Biofuels â€“ made from algae and non-food plants â€“ are emerging as a potentially viable alternative to conventional jet fuels. Although big challenges remain, the reductions in greenhouse gas emissions could be major.
Earlier this year, a Continental jet accelerated down the runway at George Bush Intercontinental Airport in Houston. Nothing out of the ordinary for Capt. Rich Jankowski, who countless times in his 38-year career had eased such two-engine Boeing 737-800s into the sky. Except on this experimental flight, one of the engines Jankowski relied on was burning fuel derived from microscopic algae to push the 45-ton aircraft into the air and keep it aloft â€” a first in aviation history.
Last year, Virgin Atlantic flew the first commercial jet on biofuels, a 40-minute jaunt between London and Amsterdam in which one engine burned a mix of 80 percent conventional jet fuel and 20 percent biofuel derived from coconuts and babassu nuts. Other test flights have followed, culminating in a 90-minute Japan Airlines flight with one engine burning a blend of biofuel from camelina â€” a weedy flower native to Europe â€” and regular jet fuel at the end of January.
As global economies strive to wean themselves off fossil fuels, one of the most daunting challenges is to find a replacement for the liquid fuels that power the worldâ€™s aircraft. Biofuels made from algae and non-food plants are now the leading contenders. While homes, cars, and offices can be powered by electricity produced from such renewable sources as solar, wind, and hydropower, there is little likelihood in the near future that battery power will be lifting a jumbo jet into the sky. And the global aviation industry uses an enormous amount of jet fuel â€” energy-dense kerosene â€” frequently referred to as Jet A or JP-8: The U.S. commercial airlines alone burn about 50 million gallons of jet fuel every day, at a cost of roughly $150 million.
Thatâ€™s a lot of greenhouse gases, released right where they can do the most damage â€” high in the atmosphere. The warming properties of jet fuel exhaust are intensified at high altitude, where nitrogen oxides from the jetâ€™s turbines react with other molecules in the upper atmosphere to increase levels of ozone, which traps heat, according to the Intergovernmental Panel on Climate Change. The water vapor that forms contrails and other chemically active gases emitted during flight also contributes to climate change. Although the amount of emissions from aircraft compared with other vehicles is relatively small â€” roughly 3 percent of total worldwide greenhouse gas emissions from fossil fuel burning â€” the mix of compounds in jet emissions and their release in the upper troposphere intensifies their heat-trapping power.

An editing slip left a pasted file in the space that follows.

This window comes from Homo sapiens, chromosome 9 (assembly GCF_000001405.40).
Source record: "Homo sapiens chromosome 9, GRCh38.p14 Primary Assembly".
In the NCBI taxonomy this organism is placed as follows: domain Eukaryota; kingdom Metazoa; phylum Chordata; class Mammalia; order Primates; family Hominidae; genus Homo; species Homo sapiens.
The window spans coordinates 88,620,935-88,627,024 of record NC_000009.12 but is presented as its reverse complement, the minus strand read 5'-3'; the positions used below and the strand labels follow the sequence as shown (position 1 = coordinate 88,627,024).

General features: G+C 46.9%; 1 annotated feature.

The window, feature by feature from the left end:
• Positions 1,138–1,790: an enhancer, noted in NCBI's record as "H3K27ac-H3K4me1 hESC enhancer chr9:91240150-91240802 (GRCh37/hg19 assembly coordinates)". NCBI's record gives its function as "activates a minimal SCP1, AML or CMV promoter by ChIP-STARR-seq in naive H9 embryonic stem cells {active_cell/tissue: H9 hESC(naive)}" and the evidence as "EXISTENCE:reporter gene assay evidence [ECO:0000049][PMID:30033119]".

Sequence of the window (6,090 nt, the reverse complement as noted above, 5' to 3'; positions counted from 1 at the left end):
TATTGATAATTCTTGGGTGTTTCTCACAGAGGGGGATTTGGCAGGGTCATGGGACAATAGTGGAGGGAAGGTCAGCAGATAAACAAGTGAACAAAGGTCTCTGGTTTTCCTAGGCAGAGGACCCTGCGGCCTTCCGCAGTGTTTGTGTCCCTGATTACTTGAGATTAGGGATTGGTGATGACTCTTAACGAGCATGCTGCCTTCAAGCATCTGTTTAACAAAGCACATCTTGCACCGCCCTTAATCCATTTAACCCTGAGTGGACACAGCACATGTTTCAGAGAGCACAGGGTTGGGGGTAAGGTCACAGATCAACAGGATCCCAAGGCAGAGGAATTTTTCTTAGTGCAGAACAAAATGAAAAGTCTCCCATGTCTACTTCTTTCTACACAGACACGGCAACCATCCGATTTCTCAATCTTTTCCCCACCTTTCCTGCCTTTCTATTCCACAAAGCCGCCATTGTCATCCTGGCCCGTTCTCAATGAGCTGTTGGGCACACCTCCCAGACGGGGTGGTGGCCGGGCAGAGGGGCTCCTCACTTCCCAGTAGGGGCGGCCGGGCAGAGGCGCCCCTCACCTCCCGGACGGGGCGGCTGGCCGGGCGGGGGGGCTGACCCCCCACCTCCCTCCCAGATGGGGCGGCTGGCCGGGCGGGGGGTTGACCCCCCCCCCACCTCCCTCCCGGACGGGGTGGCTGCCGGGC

The environmental appeal of biofuels â€” especially if they are produced from algae or other non-food sources â€” is strong. Preliminary results from an Air New Zealand test flight in December show that burning biofuels â€” in this case jet fuel refined from jatropha oil â€” can cut greenhouse gas emissions by at least 60 percent compared to conventional fuel. And, as a bonus, about 1.4 metric tons of fuel could be saved on a 12-hour flight using a biofuel blend.
This month, the International Air Transport Association set a goal of achieving "carbon neutral growth" â€” meaning an increase in air travel would not emit any more CO2 than the present fleet and flight schedule â€” by 2020. The keys will be increasing fuel efficiency by 1.5 percent per year and using biofuel blends, according to IATA.
The overwhelming challenge is how to produce enough biofuel to supply even a fraction of the more than 60 billion gallons of jet fuel burned every year by the worldâ€™s aircraft. Relying heavily on biofuels made from food crops â€” such as soybeans, sugar cane, or canola â€” would not only affect food supplies and increase food prices, but would produce significant greenhouse gases during the planting and harvesting of these crops, as well as from forest clearing for more agricultural land. Non-food plant sources, such as jatropha and camelina, are promising, but difficult to produce in large quantities and can end up displacing food crops or lead to deforestation if the price of fuel rises high enough. Finally, making large amounts of jet fuel from algae represents a major hurdle, from perfecting the algaeâ€™s growth to extracting the oil cost-effectively.